Bulawayo — BULAWAYO'S first ever solid waste-to-energy project is back on the rails with the investor, Pragma Leaf Consulting Zimbabwe (Pvt) Ltd, pledging to inject up to US$150 million to set up the conversion plant and kick-start production.
Although the project has suffered a number of false starts in previous years despite the company having already purchased land for setting up the plant in December 2014, Pragma Leaf Consulting said in a statement that the renewable investment project was "on course towards being operational with progress being made on several fronts" following the ironing out of sticking issues.
The project developers are in the process of completing the front-end engineering design (FEED) study that will include acquisition of all required land and licensing.
"This process is anticipated to be complete by the end of 2019. Construction will commence in 2020 and production of bio-fuels following thereafter. The appropriate technology has already been identified and arrangements are in progress to finalise the procurement with the suppliers from abroad," reads part of the statement.
The Bulawayo waste-to-energy project was initiated through the support of the Common Market for East and Southern Africa (Comesa) in 2012.
In its statement, Pragma Leaf said it signed a contract with the Bulawayo City Council in December 2018 for the establishment of the waste-to-energy plant.
"This triggered a mobilisation process where Pragma Leaf Consulting has been finalising financial, technical and permitting arrangements with the BCC, local and foreign investors and institutional stakeholders," it said.
This project has the potential for positive social, economic and environmental impact on the city of Bulawayo and surroundings. It is hoped the investment will generate jobs, promote the diversification of energy, as well as promote health and wellbeing among others.
According to Pragma Leaf, up to US$150 million value of investment will be channelled into Bulawayo under the project while over 300 jobs would be created at the plant and about 2 000 jobs downstream.
The investment would also assist in the rehabilitation of old landfills and promotion of regeneration projects on the previously unusable sites, production of renewable energy in the form of bio-fuels (biodiesel, biogas and electricity) for domestic and international markets.
Other benefits include savings through import substitution and blending processes.
The contractor also said it has an agreement with the National University of Science and Technology (NUST) and Harare Institute of Technology (HIT) to train renewable energy engineers who will service the plant for its 25 year life.
"This will result in a huge skills transfer element that will benefit locals," it said.
The waste-to-energy model is credited for enhancing modernisation of the waste management system in cities with huge environmental benefits that include a reduction in Greenhouse gas emissions into the atmosphere from untreated waste.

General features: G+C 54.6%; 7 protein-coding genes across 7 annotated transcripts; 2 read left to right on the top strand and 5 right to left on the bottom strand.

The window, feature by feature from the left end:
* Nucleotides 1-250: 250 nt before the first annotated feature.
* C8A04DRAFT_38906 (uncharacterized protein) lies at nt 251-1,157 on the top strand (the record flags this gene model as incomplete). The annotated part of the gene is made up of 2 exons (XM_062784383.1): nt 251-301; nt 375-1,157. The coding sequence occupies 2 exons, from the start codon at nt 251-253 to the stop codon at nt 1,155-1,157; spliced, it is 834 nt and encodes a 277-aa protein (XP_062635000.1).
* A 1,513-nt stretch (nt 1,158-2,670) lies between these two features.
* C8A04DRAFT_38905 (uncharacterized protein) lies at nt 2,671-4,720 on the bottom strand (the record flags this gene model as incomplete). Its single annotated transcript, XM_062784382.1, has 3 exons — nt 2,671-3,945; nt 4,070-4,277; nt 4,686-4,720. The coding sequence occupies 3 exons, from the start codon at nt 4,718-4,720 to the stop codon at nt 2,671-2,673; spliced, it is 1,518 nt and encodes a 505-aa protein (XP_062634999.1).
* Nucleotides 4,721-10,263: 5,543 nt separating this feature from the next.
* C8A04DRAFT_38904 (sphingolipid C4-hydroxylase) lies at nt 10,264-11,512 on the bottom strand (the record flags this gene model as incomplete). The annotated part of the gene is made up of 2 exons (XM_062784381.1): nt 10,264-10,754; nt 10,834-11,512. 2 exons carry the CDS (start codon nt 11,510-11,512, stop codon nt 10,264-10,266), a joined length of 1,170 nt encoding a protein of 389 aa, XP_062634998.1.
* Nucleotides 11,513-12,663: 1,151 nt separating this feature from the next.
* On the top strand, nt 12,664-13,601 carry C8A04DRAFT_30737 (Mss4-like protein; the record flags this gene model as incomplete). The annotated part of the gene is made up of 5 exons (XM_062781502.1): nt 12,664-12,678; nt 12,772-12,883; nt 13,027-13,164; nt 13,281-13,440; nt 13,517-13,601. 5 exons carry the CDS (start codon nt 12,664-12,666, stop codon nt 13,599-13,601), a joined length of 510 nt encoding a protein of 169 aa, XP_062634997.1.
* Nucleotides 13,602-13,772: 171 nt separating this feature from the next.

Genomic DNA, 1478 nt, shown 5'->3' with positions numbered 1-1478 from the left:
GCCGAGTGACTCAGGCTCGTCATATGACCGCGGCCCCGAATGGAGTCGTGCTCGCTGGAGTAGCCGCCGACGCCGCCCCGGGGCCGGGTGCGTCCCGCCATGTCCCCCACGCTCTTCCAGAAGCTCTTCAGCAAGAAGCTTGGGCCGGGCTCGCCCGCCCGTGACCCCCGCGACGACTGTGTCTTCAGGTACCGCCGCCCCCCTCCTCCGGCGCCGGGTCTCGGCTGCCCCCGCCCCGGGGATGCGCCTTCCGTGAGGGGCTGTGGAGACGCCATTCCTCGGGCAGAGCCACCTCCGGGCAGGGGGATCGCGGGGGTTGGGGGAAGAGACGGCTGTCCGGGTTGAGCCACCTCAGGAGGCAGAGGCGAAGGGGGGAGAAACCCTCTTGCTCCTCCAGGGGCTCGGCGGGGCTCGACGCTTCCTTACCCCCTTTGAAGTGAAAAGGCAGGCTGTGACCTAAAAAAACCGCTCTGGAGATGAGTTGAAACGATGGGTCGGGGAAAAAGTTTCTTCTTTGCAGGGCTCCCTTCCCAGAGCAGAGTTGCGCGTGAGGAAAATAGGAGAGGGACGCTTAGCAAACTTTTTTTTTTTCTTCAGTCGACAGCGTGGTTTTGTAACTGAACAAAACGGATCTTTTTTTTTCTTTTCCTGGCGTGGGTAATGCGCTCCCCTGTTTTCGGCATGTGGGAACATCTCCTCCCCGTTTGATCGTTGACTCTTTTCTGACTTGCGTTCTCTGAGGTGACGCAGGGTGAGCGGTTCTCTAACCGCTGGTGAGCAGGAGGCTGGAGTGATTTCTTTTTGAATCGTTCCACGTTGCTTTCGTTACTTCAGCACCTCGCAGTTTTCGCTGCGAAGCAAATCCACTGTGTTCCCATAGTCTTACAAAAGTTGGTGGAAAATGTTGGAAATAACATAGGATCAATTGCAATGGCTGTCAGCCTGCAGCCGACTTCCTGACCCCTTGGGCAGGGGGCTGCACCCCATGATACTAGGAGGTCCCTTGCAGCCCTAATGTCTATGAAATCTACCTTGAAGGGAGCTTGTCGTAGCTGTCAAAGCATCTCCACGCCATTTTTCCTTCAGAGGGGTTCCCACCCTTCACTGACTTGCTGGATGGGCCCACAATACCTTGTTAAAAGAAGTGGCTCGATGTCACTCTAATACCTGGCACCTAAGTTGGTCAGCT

Pragma Leaf Consulting was formerly based in the United Kingdom but has registered and established a local Special Purpose Vehicle (SPV) for the development of the project.
The investment will be done in phases with stage one focused on civil engineering works on the project site including the waste reception, sorting and recycling facilities.
It is anticipated that as soon as the FEED study is completed, phase one, which involves construction, commissioning of the plastics to fuel (PTF) sector, will commence within six months.
Phase two will be the bio-fuels and gas production while phase three will be electricity generation. It is expected that three years into the plant operation the waste to power (WTP) section producing up to 20MW power will be completed.
"Pragma Leaf Consulting is happy to confirm that the company is on course to establishing this landmark project despite the difficult operational environment caused by the struggling economy.
"This is a long term project that will operate for 25 years with an option of extension should there be need," said the company.
Due to its strong business case, there is great interest by both local and international investors and the project developers are confident this project will bring much needed capital injection into the Bulawayo economy.
Despite being 100 percent foreign equity, Pragma leaf said the project would be opened for participation of locals due to strong interest.
"The company is negotiating opening up to 20 percent for local investors. Details of the local investment model will be made available in due course," it said.
Read the original article on The Herald.
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